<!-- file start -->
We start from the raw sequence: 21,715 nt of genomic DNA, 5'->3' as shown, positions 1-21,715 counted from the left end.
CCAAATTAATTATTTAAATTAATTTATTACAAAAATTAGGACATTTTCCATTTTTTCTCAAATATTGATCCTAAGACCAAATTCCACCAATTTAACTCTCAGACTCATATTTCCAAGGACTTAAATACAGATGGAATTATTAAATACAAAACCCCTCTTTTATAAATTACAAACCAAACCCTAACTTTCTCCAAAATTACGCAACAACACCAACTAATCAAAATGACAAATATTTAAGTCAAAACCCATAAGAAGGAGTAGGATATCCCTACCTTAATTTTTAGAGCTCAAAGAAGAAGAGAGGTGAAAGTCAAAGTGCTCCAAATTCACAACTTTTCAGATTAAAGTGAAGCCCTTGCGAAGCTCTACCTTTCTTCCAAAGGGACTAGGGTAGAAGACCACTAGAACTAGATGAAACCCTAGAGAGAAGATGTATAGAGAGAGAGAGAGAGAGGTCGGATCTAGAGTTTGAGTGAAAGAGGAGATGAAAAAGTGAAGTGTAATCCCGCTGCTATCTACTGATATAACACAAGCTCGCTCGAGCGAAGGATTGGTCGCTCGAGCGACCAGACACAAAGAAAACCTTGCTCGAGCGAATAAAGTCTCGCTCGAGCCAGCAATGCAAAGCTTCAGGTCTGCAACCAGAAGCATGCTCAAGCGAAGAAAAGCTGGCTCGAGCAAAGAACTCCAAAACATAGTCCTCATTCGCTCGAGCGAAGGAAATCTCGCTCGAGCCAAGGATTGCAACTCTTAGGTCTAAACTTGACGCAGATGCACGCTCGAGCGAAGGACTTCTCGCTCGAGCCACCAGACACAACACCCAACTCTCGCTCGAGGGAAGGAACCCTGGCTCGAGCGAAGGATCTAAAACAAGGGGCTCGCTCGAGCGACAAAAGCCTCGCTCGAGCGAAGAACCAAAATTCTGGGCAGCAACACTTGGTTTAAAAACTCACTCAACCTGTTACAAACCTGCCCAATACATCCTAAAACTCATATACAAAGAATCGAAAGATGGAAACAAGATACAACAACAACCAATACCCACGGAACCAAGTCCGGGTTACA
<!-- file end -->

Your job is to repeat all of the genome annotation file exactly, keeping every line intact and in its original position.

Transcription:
We start from the raw sequence: 21,715 nt of genomic DNA, 5'->3' as shown, positions 1-21,715 counted from the left end.
CCAAATTAATTATTTAAATTAATTTATTACAAAAATTAGGACATTTTCCATTTTTTCTCAAATATTGATCCTAAGACCAAATTCCACCAATTTAACTCTCAGACTCATATTTCCAAGGACTTAAATACAGATGGAATTATTAAATACAAAACCCCTCTTTTATAAATTACAAACCAAACCCTAACTTTCTCCAAAATTACGCAACAACACCAACTAATCAAAATGACAAATATTTAAGTCAAAACCCATAAGAAGGAGTAGGATATCCCTACCTTAATTTTTAGAGCTCAAAGAAGAAGAGAGGTGAAAGTCAAAGTGCTCCAAATTCACAACTTTTCAGATTAAAGTGAAGCCCTTGCGAAGCTCTACCTTTCTTCCAAAGGGACTAGGGTAGAAGACCACTAGAACTAGATGAAACCCTAGAGAGAAGATGTATAGAGAGAGAGAGAGAGAGGTCGGATCTAGAGTTTGAGTGAAAGAGGAGATGAAAAAGTGAAGTGTAATCCCGCTGCTATCTACTGATATAACACAAGCTCGCTCGAGCGAAGGATTGGTCGCTCGAGCGACCAGACACAAAGAAAACCTTGCTCGAGCGAATAAAGTCTCGCTCGAGCCAGCAATGCAAAGCTTCAGGTCTGCAACCAGAAGCATGCTCAAGCGAAGAAAAGCTGGCTCGAGCAAAGAACTCCAAAACATAGTCCTCATTCGCTCGAGCGAAGGAAATCTCGCTCGAGCCAAGGATTGCAACTCTTAGGTCTAAACTTGACGCAGATGCACGCTCGAGCGAAGGACTTCTCGCTCGAGCCACCAGACACAACACCCAACTCTCGCTCGAGGGAAGGAACCCTGGCTCGAGCGAAGGATCTAAAACAAGGGGCTCGCTCGAGCGACAAAAGCCTCGCTCGAGCGAAGAACCAAAATTCTGGGCAGCAACACTTGGTTTAAAAACTCACTCAACCTGTTACAAACCTGCCCAATACATCCTAAAACTCATATACAAAGAATCGAAAGATGGAAACAAGATACAACAACAACCAATACCCACGGAACCAAGTCCGGGTTACA